Investor confidence will gradually return: Kaushal Shah

Bombay : With July proving to be the best month for domestic stock markets in 2022, expectations are high around the direction of the market in the short to medium term. In an interview, Kaushal Shah, Executive Director and Head of Capital Markets, Kotak Investment Banking, outlined the key factors shaping investor sentiment. Experts edited:

Foreign Institutional Investors (FIIs) have long been regular sellers of Indian stocks. When do you see the tide turn?

FIIs have sold $33 billion since October 2021, including $6.3 billion in June. However, the rate of FII outflows has moderated over the past four weeks and, in fact, the week of July 18 saw FIIs become net buyers for $1.2 billion. FIIs need stability and certainty to take a directional view. Over the past nine months, markets have seen a steady stream of negative news, resulting in significant portfolio loss for investors and high levels of volatility.

While the recession is a concern, it looks like we are nearing the end of the shocks and markets are now focusing primarily on fundamentals rather than technicals. With that, we could see investor confidence gradually returning. Near-term activity will likely be boosted by follow-on trades. Given the headwinds, IPOs are currently selective and limited to scaled and differentiated stories. Additionally, while valuing companies, investors build a price cushion to manage uncertainty and volatility. Markets will provide select launch windows, such as late April and early May 2022, where five major IPOs were completed.

Is India better off than its emerging market (EM) counterparts?

India has outperformed global indices and last month Indian Nifty gained 6.6% against the MSCI EM, generating negative returns of 1.5%. This is possible given the strength of the internal flows. DIIs (Domestic Institutional Investors) have injected a record $40 billion since October 2021 thanks to robust and consistent SIP (Systematic Investment Plan) flows – June quarter flows averaged $1.5 billion dollars, above the FY22 average of $1.3 billion.

In addition, retail and HNI (wealthy) investors contributed significantly to domestic flows.

India has shown resilience with a stable political scenario and strong economic and macroeconomic factors; India is expected to register one of the highest GDP (gross domestic product) growth for 2022 in the world.

There is some risk aversion among foreign investors vis-à-vis China. Do you expect India to benefit?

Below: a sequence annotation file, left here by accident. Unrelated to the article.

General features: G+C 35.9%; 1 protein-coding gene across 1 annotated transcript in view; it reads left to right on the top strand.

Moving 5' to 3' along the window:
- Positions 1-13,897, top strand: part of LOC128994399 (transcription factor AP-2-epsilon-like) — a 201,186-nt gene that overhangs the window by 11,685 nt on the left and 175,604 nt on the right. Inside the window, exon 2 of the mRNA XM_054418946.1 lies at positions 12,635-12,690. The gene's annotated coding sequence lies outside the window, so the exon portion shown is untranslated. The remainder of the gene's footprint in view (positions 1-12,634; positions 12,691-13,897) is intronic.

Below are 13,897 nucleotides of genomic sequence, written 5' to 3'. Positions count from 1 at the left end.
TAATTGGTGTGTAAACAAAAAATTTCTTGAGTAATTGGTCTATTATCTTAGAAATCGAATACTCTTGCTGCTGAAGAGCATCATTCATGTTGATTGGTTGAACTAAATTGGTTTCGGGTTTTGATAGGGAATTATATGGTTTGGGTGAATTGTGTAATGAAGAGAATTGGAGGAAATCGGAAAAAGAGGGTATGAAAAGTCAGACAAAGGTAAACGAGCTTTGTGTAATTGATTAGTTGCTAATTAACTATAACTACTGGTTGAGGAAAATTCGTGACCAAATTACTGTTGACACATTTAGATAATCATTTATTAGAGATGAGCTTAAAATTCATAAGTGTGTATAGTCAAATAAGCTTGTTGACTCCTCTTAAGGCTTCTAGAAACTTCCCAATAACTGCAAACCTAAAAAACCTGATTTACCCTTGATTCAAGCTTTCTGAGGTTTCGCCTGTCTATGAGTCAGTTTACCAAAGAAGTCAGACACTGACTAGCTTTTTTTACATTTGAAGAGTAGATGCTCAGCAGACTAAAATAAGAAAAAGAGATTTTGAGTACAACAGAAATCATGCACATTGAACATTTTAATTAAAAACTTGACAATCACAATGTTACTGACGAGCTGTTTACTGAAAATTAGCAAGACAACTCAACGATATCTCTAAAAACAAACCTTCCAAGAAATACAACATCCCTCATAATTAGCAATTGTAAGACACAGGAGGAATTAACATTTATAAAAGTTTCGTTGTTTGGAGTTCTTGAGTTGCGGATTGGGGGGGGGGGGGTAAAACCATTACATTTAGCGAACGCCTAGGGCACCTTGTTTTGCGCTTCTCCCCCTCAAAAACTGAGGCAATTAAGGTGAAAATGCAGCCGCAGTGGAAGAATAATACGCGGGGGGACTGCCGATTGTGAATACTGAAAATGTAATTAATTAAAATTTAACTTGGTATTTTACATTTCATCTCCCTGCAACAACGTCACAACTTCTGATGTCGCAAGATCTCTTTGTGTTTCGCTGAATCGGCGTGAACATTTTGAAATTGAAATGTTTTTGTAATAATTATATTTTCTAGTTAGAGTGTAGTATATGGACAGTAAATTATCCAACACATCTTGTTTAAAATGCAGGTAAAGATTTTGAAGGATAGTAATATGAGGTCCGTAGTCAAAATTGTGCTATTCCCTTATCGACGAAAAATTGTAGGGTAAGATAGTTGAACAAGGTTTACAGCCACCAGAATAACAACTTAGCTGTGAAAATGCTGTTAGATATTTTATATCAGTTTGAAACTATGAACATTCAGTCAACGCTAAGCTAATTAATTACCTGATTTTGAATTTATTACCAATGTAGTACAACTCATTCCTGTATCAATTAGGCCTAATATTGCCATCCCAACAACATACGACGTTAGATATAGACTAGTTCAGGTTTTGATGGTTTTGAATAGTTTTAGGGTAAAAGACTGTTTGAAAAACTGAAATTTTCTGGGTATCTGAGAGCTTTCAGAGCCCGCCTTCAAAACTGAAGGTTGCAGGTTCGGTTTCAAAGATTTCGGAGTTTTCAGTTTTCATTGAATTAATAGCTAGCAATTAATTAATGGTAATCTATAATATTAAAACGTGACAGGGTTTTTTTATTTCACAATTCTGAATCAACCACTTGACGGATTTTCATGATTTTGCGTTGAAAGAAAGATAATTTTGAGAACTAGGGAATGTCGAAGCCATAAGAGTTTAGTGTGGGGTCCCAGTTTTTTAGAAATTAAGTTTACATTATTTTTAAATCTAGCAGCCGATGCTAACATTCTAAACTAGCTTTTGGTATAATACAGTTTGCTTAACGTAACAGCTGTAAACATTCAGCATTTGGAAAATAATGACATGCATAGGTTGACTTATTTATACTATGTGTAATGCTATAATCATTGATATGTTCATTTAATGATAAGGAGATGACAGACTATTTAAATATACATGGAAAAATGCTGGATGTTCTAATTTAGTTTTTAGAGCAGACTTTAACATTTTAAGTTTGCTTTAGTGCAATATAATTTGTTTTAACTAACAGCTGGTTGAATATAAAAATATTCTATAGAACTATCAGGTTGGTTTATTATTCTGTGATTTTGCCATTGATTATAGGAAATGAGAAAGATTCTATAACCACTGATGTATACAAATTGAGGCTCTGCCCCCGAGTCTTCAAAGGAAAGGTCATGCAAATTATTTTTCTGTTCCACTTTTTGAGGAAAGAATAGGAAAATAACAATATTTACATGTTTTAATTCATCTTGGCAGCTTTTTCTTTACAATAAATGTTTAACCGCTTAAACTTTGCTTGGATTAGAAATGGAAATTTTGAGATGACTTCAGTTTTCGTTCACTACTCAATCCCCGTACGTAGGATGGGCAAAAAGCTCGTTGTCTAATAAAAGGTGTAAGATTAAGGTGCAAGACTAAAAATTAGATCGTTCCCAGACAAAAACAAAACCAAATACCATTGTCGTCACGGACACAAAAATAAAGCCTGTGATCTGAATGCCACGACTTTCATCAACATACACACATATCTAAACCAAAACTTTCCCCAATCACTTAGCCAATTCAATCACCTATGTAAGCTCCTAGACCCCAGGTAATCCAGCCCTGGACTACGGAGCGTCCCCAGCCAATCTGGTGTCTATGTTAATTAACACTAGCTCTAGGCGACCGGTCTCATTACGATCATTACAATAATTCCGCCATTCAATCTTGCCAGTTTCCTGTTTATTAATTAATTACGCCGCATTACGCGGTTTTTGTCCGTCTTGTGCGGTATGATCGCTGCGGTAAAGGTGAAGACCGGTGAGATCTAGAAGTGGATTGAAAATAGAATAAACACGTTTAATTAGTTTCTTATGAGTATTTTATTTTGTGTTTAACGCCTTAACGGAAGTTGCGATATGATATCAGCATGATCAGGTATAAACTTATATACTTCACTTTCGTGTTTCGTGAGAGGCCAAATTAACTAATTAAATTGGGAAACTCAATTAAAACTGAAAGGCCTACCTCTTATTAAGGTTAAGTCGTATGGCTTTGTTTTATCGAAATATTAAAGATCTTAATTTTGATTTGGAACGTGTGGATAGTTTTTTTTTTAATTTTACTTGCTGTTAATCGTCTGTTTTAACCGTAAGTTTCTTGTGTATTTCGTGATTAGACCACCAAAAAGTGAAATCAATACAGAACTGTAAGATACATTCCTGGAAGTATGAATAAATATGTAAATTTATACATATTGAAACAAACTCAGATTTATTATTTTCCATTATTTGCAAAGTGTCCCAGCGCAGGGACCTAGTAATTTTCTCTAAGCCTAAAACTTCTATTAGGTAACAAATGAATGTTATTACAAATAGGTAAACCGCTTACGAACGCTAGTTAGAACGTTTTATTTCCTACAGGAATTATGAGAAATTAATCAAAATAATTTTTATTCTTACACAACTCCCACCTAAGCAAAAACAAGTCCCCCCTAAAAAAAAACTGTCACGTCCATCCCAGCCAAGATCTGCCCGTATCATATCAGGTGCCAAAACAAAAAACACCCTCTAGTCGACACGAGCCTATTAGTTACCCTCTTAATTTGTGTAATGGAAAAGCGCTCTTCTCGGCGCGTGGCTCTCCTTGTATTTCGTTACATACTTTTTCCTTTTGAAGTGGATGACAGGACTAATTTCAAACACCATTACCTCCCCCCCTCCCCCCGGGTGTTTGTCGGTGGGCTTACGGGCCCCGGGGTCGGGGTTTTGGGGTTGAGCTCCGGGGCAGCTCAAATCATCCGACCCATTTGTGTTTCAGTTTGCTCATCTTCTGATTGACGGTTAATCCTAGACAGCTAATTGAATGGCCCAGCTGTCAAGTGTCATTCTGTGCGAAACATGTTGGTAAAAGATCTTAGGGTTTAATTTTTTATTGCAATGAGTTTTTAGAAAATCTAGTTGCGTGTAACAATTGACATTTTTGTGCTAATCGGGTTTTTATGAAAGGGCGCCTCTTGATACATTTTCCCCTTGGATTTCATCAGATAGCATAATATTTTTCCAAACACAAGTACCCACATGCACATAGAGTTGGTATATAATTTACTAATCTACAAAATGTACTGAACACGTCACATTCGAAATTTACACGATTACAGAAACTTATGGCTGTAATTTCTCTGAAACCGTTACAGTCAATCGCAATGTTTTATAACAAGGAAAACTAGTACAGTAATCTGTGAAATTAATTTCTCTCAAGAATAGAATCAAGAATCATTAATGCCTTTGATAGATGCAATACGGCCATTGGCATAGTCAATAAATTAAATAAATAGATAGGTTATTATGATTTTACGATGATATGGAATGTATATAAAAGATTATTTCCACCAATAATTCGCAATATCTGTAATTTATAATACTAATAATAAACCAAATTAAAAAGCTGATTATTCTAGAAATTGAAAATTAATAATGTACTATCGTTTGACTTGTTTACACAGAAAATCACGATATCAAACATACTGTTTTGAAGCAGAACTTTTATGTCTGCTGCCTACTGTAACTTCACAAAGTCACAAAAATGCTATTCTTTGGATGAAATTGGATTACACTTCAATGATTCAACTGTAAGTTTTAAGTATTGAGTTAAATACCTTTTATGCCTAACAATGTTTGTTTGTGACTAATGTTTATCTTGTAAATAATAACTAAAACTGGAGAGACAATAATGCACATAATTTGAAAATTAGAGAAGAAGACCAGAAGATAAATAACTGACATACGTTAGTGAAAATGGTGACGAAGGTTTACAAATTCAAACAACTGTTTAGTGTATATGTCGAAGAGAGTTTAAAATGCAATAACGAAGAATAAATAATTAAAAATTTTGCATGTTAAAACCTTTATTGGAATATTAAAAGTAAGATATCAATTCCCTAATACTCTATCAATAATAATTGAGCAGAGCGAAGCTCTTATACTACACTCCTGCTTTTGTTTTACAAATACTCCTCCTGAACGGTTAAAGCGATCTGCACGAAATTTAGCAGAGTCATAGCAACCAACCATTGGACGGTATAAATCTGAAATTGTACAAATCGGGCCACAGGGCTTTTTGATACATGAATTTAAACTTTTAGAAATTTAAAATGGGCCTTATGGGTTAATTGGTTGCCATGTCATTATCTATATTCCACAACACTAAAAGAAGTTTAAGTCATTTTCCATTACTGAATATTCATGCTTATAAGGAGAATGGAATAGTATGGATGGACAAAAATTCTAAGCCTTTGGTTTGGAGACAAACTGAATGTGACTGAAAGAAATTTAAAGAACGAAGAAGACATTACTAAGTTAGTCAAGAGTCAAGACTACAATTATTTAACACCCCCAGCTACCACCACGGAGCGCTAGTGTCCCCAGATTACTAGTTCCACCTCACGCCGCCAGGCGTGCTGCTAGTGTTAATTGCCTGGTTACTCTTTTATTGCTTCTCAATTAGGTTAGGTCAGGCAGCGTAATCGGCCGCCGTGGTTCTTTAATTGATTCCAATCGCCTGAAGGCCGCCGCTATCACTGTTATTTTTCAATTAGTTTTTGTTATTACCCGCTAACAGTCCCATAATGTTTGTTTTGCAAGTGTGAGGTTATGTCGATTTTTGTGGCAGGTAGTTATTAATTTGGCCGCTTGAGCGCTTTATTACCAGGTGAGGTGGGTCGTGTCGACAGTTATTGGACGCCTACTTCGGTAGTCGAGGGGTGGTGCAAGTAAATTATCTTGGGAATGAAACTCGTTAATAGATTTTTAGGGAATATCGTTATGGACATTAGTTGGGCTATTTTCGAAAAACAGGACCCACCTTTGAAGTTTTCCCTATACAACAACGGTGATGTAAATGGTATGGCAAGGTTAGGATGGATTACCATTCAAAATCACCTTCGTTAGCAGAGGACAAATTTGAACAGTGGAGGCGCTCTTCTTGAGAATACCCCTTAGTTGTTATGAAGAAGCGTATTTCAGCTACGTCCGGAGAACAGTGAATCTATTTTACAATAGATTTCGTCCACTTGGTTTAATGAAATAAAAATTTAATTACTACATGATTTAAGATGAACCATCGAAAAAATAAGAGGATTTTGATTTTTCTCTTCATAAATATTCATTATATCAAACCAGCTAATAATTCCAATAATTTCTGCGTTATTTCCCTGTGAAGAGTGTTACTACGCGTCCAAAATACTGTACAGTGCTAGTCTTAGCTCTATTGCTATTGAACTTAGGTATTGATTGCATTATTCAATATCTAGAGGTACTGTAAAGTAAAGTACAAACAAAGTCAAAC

China is a big market for investors and will always be considered. China will find jolts in flows due to political risk or other concerns like the current real estate stress; however, investors will be pricing on a risk-adjusted basis – if they believe the market correction accounts for political risk, they will be open to investing. However, FII flows to India during this period were independent of the Chinese correction and driven more by domestic indicators and global factors.

The silver lining behind a likely recession in the West has been softening input costs across all sectors. Do you think domestic demand will hold up to take advantage of that?

There are early indicators pointing to a recession in the West, but we will have to ensure that it is real. However, Indian companies will certainly benefit from lower commodity prices and hence lower input costs. While there is a potential impact on demand due to recessionary pressures, it could be sector-specific and could be offset to some extent by strong domestic demand and consumption history.

The 75 basis point hike by the US Fed is in line with expectations. Can there be any surprises from the Reserve Bank of India at the next policy meeting?

Regulators around the world are focused on managing inflation. Markets are expecting RBI to hike rates by 35-50 basis points at the next policy meeting, which is no surprise. India is in a much better position when it comes to inflation. While India’s CPI (Consumer Price Index) has been in a range for the past two years (current levels of 7.0% vs. 6.2% as of June 30, 2020), most developed economies recorded record levels of inflation and emerging economies are experiencing multiple increases. of the CPI over the same period.

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